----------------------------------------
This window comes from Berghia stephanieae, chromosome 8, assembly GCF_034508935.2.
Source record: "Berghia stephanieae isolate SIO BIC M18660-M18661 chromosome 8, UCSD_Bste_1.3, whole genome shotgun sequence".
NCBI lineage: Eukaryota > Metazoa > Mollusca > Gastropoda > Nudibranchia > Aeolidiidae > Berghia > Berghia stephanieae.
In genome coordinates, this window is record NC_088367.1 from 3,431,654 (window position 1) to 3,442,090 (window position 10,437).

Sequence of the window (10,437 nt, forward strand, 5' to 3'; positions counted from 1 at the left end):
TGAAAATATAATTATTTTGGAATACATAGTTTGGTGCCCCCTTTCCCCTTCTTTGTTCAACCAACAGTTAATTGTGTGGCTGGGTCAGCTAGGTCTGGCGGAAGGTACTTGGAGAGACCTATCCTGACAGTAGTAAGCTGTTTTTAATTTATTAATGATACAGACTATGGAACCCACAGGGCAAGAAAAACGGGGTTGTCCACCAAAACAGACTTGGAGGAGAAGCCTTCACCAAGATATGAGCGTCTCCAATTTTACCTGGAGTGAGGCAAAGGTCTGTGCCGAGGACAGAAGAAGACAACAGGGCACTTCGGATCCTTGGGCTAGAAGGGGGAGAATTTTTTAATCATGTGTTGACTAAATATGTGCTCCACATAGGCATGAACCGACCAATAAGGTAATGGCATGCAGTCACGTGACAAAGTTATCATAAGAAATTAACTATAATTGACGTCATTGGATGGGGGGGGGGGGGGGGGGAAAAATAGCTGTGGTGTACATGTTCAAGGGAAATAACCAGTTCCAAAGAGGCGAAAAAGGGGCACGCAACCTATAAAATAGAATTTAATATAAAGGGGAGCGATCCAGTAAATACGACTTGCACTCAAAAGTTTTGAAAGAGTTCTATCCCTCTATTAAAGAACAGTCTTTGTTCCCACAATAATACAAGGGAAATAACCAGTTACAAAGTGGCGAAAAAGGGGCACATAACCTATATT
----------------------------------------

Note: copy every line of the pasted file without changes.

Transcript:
This window comes from Berghia stephanieae, chromosome 8, assembly GCF_034508935.2.
Source record: "Berghia stephanieae isolate SIO BIC M18660-M18661 chromosome 8, UCSD_Bste_1.3, whole genome shotgun sequence".
NCBI lineage: Eukaryota > Metazoa > Mollusca > Gastropoda > Nudibranchia > Aeolidiidae > Berghia > Berghia stephanieae.
In genome coordinates, this window is record NC_088367.1 from 3,431,654 (window position 1) to 3,442,090 (window position 10,437).

Sequence of the window (10,437 nt, forward strand, 5' to 3'; positions counted from 1 at the left end):
TGAAAATATAATTATTTTGGAATACATAGTTTGGTGCCCCCTTTCCCCTTCTTTGTTCAACCAACAGTTAATTGTGTGGCTGGGTCAGCTAGGTCTGGCGGAAGGTACTTGGAGAGACCTATCCTGACAGTAGTAAGCTGTTTTTAATTTATTAATGATACAGACTATGGAACCCACAGGGCAAGAAAAACGGGGTTGTCCACCAAAACAGACTTGGAGGAGAAGCCTTCACCAAGATATGAGCGTCTCCAATTTTACCTGGAGTGAGGCAAAGGTCTGTGCCGAGGACAGAAGAAGACAACAGGGCACTTCGGATCCTTGGGCTAGAAGGGGGAGAATTTTTTAATCATGTGTTGACTAAATATGTGCTCCACATAGGCATGAACCGACCAATAAGGTAATGGCATGCAGTCACGTGACAAAGTTATCATAAGAAATTAACTATAATTGACGTCATTGGATGGGGGGGGGGGGGGGGGGAAAAATAGCTGTGGTGTACATGTTCAAGGGAAATAACCAGTTCCAAAGAGGCGAAAAAGGGGCACGCAACCTATAAAATAGAATTTAATATAAAGGGGAGCGATCCAGTAAATACGACTTGCACTCAAAAGTTTTGAAAGAGTTCTATCCCTCTATTAAAGAACAGTCTTTGTTCCCACAATAATACAAGGGAAATAACCAGTTACAAAGTGGCGAAAAAGGGGCACATAACCTATATT